WORLDVIEW: Was Shanghai lockdown worth it?

Panama-bound ships.

 
761Views 0Comments Posted 05/06/2022

 

 BY EUGENE TANG, South China Morning Post

Ang Kiam Lian said he had not seen such frenzy in the decade since his relocation from Singapore to Shanghai, where passers-by would ask him every five minutes for a table at his seafood restaurant on the bustling Huaihai Road in the former French Concession.

That bustle returned this week as commuters, shoppers, and revelers hit the streets all over Shanghai after authorities officially ended two months of citywide lockdowns, allowing 22.5 million residents, or 90 percent of the city’s entire population, to leave their residential compounds.

All 2.67 million registered businesses - from corner shops and eateries to global manufacturers like Tesla - were also given free rein to resume operations.

The lockdowns ended formally on Wednesday after health authorities brought the city’s Omicron outbreak under control. The death toll since April 18 stood at 588, or 0.09 percent of the 626,600 people who caught the highly transmissible Covid-19 variant in the city of 25 million people.

The mortality rate and infection numbers were mild - most cases showed no symptoms - by global standards.

Overraction?
Did the authorities overreact? A projection published on May 10 in the peer-reviewed Nature Medicine journal showed that 1.5 million people could die without Covid-19 controls and effective antiviral therapies.

An out-of-control outbreak could cause 112 million symptomatic cases, or 80 infections per 1,000 people, requiring intensive-care treatment for 2.7 million people, according to another joint study.

Shanghai, the commercial hub of China, is equipped with the country’s best medical facilities, so if a metropolis endowed with Shanghai’s financial and scientific resources fell to Omicron, the consequences would be unthinkable for poorer cities and regions further inland.

So Shanghai authorities, overseen by Vice-Premier Sun Chunlan, who based herself in the city in late March, replaced the phased, rolling lockdown of the city with a total shutdown on April 1.

The initial days were challenging: daily lives were upended, delivery services were overwhelmed, and some elderly residents died from non-Covid ailments because they could not receive medical attention amid the lockdowns.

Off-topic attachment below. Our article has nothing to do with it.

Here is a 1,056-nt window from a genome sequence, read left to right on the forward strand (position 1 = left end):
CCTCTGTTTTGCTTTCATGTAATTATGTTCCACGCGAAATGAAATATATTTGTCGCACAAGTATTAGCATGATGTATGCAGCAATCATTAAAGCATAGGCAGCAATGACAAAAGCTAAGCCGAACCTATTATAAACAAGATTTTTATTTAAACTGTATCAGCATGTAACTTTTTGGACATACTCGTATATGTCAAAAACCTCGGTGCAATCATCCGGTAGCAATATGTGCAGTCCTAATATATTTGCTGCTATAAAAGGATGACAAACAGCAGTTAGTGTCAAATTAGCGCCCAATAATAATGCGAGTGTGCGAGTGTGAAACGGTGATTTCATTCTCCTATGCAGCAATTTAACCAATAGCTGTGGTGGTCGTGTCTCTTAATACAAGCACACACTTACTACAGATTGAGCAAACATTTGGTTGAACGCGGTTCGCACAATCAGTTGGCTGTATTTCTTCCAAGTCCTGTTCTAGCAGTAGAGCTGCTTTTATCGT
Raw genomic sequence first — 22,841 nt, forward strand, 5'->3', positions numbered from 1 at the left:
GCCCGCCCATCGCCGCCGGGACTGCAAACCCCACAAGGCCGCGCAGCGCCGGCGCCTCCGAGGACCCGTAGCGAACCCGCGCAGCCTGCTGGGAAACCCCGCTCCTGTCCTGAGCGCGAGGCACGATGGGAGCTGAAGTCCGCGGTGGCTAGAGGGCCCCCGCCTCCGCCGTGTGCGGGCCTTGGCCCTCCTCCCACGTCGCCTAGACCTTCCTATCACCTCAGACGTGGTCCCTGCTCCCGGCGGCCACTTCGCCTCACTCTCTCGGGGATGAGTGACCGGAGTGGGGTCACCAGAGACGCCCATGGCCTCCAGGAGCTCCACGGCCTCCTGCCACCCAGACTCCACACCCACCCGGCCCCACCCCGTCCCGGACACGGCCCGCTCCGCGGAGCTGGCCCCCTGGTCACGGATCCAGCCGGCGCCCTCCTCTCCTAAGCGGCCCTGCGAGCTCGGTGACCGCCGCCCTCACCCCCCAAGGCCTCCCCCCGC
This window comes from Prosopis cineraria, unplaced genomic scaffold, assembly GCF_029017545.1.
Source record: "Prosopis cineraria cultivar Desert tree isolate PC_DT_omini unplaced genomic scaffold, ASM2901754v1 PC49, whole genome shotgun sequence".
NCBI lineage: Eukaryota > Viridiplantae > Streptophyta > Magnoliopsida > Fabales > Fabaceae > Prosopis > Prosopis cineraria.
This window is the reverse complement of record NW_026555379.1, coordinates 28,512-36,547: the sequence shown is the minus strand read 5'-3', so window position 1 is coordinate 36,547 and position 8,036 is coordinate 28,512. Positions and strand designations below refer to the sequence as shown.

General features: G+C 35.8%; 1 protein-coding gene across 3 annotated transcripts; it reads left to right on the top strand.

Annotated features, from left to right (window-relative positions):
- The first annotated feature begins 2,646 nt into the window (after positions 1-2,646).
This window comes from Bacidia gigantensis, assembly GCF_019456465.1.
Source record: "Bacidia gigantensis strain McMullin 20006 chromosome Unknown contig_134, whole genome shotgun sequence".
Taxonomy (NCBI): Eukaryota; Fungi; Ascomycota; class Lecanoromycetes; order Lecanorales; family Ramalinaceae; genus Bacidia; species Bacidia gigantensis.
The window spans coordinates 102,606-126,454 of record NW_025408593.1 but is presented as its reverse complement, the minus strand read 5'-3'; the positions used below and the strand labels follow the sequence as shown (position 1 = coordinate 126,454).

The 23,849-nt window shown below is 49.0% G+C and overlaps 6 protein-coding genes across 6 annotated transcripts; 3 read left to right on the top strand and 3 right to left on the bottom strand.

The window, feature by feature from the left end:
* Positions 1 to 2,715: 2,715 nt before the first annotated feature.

The lockdowns soon spread to neighboring cities and counties, as transport links from Shanghai were severed, forcing factories and businesses in Jiangsu and Zhejiang provinces into similar shutdowns.

The ripple effects of locking down the world’s factories spread far and wide, straining supply chains all over the world, from Japan’s carmakers to India’s shoe cobblers and Europe’s fashion ateliers.

Hundreds of thousands of small businesses within China were driven to the brink of collapse. Many residents fled the city, signing declarations to not return for the duration of the lockdown. The result is an exodus of talent that will disrupt the city’s labor market.

Coronavirus-driven disruptions have already affected 160 million people this year in cities with a combined economic output of 18 trillion yuan (US$2.69 trillion), according to one estimate.

Shanghai’s lockdown could reduce China’s economic output by between 2.5 to 3 percent, according to another projection by a group of economists.

To repair the US$637 billion economy, Shanghai’s government unveiled a 50-point plan last week to give 300 billion yuan of tax breaks, incentives, and subsidies to the city’s businesses. Landlords were asked to give their retail tenants rent holidays.

The government will also offer up to 3 million yuan in incentives for each company to fend off large-scale lay-offs. To help the automotive industry in Shanghai, the government cut taxes by 60 billion yuan to spur sales. A 10,000 yuan subsidy for electric-car purchases and retail spending coupons are also being rolled out.

Wednesday marked the start of what Shanghai’s authorities called a “gradual” and “phased” return to normality.